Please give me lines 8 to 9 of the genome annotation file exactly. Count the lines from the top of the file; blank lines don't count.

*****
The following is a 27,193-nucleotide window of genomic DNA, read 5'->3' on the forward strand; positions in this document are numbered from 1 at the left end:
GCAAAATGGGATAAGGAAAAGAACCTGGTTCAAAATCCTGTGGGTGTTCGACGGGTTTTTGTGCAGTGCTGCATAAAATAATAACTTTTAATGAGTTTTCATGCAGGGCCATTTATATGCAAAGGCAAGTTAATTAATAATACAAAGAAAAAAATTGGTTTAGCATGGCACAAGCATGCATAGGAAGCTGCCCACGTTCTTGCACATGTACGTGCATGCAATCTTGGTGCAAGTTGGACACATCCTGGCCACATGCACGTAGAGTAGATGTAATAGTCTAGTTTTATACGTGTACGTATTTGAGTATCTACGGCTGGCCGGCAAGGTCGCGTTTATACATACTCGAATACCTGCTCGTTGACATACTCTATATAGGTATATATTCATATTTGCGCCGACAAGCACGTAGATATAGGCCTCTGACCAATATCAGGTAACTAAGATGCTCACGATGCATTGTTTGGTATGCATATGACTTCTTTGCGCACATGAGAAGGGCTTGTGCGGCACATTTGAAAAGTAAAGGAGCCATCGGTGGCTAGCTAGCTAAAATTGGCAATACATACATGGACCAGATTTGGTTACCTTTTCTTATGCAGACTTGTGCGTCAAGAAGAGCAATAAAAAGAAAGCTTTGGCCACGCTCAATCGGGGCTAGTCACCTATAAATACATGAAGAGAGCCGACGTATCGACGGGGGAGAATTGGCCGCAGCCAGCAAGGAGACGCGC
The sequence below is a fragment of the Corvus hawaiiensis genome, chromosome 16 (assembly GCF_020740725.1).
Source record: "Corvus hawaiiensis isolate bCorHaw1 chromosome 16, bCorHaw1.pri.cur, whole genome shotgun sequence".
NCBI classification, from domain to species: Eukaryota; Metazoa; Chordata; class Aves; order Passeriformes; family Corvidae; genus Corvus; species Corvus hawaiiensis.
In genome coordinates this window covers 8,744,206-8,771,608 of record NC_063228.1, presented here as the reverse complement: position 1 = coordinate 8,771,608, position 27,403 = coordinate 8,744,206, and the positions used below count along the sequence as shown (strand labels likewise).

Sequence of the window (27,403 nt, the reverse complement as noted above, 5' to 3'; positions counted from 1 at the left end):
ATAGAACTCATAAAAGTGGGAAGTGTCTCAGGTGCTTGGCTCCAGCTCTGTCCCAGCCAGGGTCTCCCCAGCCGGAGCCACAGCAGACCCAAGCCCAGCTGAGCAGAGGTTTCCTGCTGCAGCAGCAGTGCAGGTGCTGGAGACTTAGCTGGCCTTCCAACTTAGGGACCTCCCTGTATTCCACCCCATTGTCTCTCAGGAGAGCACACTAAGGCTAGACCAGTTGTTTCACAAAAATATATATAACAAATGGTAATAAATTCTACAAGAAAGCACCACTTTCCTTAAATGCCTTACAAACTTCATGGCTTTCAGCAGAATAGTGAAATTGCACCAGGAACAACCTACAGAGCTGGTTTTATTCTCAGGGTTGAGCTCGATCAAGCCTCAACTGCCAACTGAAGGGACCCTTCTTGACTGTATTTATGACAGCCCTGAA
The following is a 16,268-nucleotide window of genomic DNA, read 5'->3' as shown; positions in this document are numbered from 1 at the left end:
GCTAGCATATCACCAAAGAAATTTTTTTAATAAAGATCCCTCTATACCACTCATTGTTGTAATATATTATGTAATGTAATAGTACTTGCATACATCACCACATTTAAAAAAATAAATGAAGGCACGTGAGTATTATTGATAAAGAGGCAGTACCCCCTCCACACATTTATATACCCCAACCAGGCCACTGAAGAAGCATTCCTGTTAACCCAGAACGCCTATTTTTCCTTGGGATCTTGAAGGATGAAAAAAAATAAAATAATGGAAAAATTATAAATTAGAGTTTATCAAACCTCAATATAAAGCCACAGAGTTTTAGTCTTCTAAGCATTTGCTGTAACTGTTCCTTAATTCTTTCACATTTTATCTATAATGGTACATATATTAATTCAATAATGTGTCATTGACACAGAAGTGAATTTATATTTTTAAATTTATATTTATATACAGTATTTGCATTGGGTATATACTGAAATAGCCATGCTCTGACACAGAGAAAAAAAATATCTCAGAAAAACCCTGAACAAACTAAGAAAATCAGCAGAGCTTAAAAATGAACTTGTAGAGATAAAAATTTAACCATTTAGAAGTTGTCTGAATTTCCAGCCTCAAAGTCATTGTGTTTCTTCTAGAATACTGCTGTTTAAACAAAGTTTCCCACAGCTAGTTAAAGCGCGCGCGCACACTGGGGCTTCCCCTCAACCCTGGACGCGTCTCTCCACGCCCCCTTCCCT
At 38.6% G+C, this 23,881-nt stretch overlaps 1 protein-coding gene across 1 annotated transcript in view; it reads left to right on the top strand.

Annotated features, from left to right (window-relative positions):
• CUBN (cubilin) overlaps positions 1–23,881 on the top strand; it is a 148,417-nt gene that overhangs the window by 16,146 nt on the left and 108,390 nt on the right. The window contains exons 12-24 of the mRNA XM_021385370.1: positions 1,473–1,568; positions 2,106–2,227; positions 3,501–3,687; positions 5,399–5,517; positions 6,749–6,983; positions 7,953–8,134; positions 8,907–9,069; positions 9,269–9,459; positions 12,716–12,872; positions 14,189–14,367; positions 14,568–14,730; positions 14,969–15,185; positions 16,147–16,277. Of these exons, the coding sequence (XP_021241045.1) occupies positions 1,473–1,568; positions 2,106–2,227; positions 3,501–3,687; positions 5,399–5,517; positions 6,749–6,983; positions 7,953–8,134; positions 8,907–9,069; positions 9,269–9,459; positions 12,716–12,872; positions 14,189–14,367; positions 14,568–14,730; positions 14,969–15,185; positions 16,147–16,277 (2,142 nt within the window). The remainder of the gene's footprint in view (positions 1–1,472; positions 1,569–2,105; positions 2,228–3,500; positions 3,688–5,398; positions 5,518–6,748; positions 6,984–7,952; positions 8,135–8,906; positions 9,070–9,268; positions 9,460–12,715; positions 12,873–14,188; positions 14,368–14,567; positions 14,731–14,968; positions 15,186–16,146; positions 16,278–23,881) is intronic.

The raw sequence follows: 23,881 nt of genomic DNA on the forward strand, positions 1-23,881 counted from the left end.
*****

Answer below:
ATAGAACTCATAAAAGTGGGAAGTGTCTCAGGTGCTTGGCTCCAGCTCTGTCCCAGCCAGGGTCTCCCCAGCCGGAGCCACAGCAGACCCAAGCCCAGCTGAGCAGAGGTTTCCTGCTGCAGCAGCAGTGCAGGTGCTGGAGACTTAGCTGGCCTTCCAACTTAGGGACCTCCCTGTATTCCACCCCATTGTCTCTCAGGAGAGCACACTAAGGCTAGACCAGTTGTTTCACAAAAATATATATAACAAATGGTAATAAATTCTACAAGAAAGCACCACTTTCCTTAAATGCCTTACAAACTTCATGGCTTTCAGCAGAATAGTGAAATTGCACCAGGAACAACCTACAGAGCTGGTTTTATTCTCAGGGTTGAGCTCGATCAAGCCTCAACTGCCAACTGAAGGGACCCTTCTTGACTGTATTTATGACAGCCCTGAA
The following is a 16,268-nucleotide window of genomic DNA, read 5'->3' as shown; positions in this document are numbered from 1 at the left end: